Windfarm Impacts on Flooding in South Galway

In April this year,  I sent off a Letter of Complaint to the ESB who own the Derrybrien Windfarm over possible impacts of the windfarm on flooding.

windfarm

This document gives the background of the South Galway flooding situation and queries the impact that the windfarm has had on the mountain hydrology.  During construction of this windfarm

  • 200 Hectares of forest was clear-felled
  • Over 17km of roads were contsrtructed
  • 71 turbine bases were constructed

In 2003, the construction of the windfarm during wet weather caused a landslide in Derrybrien and in scrambling for options a plan was put in place to keep water off the mountain  – it was called a Robust Drainage Scheme and as over 30 km of drains were dug

Over 30 km of drains were dug within the Windfarm as part of a robust-drainage scheme to stop the landslide from happening

drains.JPG
One of the drains running from the base of turbine is over 7 feet deep.

EU Court Ruling

In 2010, The European Commission issued a final warning over breaches of environmental law.

“.. the case refers to a Court ruling in July 2008 concerning Ireland’s failure to ensure that
work on projects that might require an environmental impact assessment (EIA) does not start before the necessary checks or studies are carried out. The Court found that

  • … Ireland’s use of a system of retention permission to retrospectively approve such work was contrary to the EIA Directive.
  • …  there had been a failure to undertake a proper prior impact assessment of a wind farm at Derrybrien, County Galway, which caused a major peat slide. No legislation has been adopted to address the issue of retrospective permission identified in the judgment.

In the Derrybrien case, the Irish authorities agreed to undertake an EIA to look in detail at further potential issues, however, to date none has been made due to delays in proposed new legislation.”

When we met with the European Commission Environment in March 2017,  they were aware of the open court ruling and were very concerned about the damage being done to human health and the SACs by the flooding.  They recommended that we write to and meet with the windfarm owners and highlight our concerns.  They EC-Environment – Enforcement officer mentioned that in order to comply with the European Court ruling the EU state will probably have do a retrorespective EIA required with propsed mitigations.  Once we highlight other potential impacts these will have to be taken into account in the retrospective analysis.

Meeting with ESB International

Several weeks after issueing the letter of complaint – The SGFRC met with Mr Tom Gill of ESB International for an informal meeting to discuss the complaint. Mr Gill is the key person responsible for Derrybrien Windfarm.  It was a cordial meeting and we highlighed our concerns and asked what ESB could do here?   Mr Gill stated that if the ESB has caused an impact it would not be found wanting for a solution and that ESB wants to be the ‘good neighbour’.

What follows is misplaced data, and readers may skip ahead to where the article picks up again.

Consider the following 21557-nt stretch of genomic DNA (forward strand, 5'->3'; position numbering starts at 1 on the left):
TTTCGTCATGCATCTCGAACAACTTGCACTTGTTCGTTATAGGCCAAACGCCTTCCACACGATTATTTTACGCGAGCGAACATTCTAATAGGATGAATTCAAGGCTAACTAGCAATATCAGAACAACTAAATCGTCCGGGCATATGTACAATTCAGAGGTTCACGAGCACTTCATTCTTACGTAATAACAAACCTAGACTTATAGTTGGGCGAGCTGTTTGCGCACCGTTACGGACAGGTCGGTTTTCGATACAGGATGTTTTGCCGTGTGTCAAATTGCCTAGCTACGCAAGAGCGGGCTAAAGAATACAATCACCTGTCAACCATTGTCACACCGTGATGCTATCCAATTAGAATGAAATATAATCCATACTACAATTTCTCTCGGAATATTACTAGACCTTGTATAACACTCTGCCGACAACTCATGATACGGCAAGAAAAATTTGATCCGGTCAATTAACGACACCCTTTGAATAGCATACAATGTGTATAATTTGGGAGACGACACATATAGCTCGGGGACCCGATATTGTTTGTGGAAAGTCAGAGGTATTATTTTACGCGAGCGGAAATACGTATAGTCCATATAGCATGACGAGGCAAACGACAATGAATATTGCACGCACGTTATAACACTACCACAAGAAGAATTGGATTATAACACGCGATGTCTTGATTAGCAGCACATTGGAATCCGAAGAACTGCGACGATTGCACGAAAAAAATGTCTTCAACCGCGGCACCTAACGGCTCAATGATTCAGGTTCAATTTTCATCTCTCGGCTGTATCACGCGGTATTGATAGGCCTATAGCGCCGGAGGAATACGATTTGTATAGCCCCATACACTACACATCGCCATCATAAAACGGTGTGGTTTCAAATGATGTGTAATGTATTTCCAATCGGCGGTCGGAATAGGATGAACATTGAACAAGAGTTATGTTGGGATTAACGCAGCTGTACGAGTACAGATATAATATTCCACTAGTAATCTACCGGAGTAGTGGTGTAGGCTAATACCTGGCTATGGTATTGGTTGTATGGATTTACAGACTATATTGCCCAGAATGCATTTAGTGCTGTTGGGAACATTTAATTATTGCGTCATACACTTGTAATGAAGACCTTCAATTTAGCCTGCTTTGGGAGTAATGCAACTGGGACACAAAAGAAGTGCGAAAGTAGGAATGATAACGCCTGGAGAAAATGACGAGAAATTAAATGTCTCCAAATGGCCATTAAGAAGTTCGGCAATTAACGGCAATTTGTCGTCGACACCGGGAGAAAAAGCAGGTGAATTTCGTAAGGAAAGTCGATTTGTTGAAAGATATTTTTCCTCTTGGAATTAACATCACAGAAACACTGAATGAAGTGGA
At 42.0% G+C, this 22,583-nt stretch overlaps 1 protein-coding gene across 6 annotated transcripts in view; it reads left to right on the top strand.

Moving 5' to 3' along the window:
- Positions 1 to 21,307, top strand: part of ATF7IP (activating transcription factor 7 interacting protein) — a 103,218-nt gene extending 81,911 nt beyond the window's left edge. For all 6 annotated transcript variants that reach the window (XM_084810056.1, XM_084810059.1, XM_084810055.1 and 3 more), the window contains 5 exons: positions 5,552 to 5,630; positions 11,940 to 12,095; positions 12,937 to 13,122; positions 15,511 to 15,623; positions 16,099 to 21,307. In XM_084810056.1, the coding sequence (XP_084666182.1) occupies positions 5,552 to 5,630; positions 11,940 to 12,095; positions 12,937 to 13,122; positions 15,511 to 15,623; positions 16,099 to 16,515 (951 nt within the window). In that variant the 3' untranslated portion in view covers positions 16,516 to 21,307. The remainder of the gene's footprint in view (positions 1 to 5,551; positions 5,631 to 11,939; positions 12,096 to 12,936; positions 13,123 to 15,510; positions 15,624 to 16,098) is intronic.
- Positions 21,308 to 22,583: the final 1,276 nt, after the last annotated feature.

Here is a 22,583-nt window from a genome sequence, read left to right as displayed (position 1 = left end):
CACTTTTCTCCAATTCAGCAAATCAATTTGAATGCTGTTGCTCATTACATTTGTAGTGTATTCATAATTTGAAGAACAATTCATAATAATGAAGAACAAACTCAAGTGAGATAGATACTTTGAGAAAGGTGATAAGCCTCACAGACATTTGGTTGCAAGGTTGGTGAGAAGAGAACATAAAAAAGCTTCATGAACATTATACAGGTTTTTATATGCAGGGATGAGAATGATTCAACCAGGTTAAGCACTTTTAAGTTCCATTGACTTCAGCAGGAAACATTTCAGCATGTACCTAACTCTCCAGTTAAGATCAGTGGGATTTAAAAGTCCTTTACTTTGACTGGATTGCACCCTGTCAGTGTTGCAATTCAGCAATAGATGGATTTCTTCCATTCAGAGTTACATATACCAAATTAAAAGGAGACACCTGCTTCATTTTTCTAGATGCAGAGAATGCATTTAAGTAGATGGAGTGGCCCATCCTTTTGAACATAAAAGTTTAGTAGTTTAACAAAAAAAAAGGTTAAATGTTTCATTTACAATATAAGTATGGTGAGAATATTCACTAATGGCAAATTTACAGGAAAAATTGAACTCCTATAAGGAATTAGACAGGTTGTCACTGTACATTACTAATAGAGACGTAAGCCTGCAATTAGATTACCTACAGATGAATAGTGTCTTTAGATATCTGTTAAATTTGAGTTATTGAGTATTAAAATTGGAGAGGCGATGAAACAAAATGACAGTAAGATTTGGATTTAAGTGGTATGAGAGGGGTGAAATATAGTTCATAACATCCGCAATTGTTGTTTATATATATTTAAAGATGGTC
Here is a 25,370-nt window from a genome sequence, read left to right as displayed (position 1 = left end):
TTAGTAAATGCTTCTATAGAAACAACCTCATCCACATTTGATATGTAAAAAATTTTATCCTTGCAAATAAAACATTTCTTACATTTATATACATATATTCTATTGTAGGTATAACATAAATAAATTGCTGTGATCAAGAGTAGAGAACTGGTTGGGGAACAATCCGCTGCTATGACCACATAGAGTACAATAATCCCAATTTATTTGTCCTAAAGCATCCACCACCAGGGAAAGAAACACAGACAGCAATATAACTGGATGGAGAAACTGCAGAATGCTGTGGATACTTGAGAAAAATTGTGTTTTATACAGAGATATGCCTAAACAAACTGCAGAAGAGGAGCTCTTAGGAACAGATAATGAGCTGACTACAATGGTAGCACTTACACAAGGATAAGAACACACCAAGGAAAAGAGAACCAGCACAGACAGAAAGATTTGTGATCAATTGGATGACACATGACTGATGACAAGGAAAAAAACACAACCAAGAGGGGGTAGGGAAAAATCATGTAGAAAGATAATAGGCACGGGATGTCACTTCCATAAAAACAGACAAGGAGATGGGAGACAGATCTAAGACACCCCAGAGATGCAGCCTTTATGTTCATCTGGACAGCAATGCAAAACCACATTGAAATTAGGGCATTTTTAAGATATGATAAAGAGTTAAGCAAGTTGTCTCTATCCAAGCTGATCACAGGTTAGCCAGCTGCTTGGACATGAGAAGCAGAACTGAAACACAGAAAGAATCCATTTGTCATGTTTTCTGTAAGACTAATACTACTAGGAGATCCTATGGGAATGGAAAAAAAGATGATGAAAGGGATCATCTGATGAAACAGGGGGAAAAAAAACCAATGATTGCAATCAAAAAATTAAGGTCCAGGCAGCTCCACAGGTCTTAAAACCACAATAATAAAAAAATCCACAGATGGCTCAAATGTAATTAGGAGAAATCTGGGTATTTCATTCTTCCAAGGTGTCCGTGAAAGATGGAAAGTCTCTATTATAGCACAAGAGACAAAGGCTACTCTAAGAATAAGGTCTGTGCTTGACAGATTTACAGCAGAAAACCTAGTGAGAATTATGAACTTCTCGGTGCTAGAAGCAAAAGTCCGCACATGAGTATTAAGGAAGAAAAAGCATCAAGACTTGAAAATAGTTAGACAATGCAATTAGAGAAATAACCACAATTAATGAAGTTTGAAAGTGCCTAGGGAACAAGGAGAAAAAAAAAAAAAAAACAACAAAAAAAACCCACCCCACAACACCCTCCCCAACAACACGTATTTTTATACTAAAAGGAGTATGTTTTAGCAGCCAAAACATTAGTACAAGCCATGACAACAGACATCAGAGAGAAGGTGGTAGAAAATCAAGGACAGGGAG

We highlighted that current best practice includes doing hydrology modelling and attenuation. http://www.coillte.ie/media/2017/03/Doughill_Environmental_Report_2017_to_2021.pdf

While this may not be suitable for Slieve Aughty, the science here tells us there is a clear impact from windfarms and that the commnuities in South Galway are potentially still being affected. We indicated that there is now a plan to develop a flood relief solution in South Galway and that ESB should have a part to play in this.

We asked Mr Gill to go back to the experts with his organiszation and ask one question –

Has the windfram development (turbines, drains, roads, Deforestation)  had an effect on the hyrdology of the mountain?

If the answer is an honest ‘Yes’ then can he check with his management to see what can be done about it.

Windfarms as a ‘pressure’ on our waterways

As many of you may know (and contributed)  there was a public consultation on River basin catchment management and one of my recommendations was that we highlight Windfarms as a pressure our our waterways. This is something that can potentailly change the hydrology of an catchment.   Hopefully, through that public consultation we have made or organizations aware that this a real pressure.  If it is recosnised as such, then our Government need to identfy mitigations (program of measures) that can reduce the impacts so that any windfarm development is required to follow these.

Meeting with Minister Naughten Minister for Communications, Climate Action & Environment

We will be meeting with Minister Naughten within the week and we want to see his position on this matter.

The Minister is in potentially compromising position here. When the EC Environment penalizes the Irish Government for the Derrybrien Windfarm/Landslide fiasco (we suspect in the near/medium term) , it will land into the lap of our environment Minister.   And when our Environment Minister seeks out the offending parties, it will be none other then his own department.

Minister Naughton has already been a positive force in flooding relief for South Galway. He was proactive in his assignment of GSI experts to start an indepth hydrology analysis of South Galway (and other areas). He also attended a public meeting in Gort last year, organised by Deputy Anne Rabbitte.

We look forward to some progressive discussions with Minister Naughten in the coming days.

 

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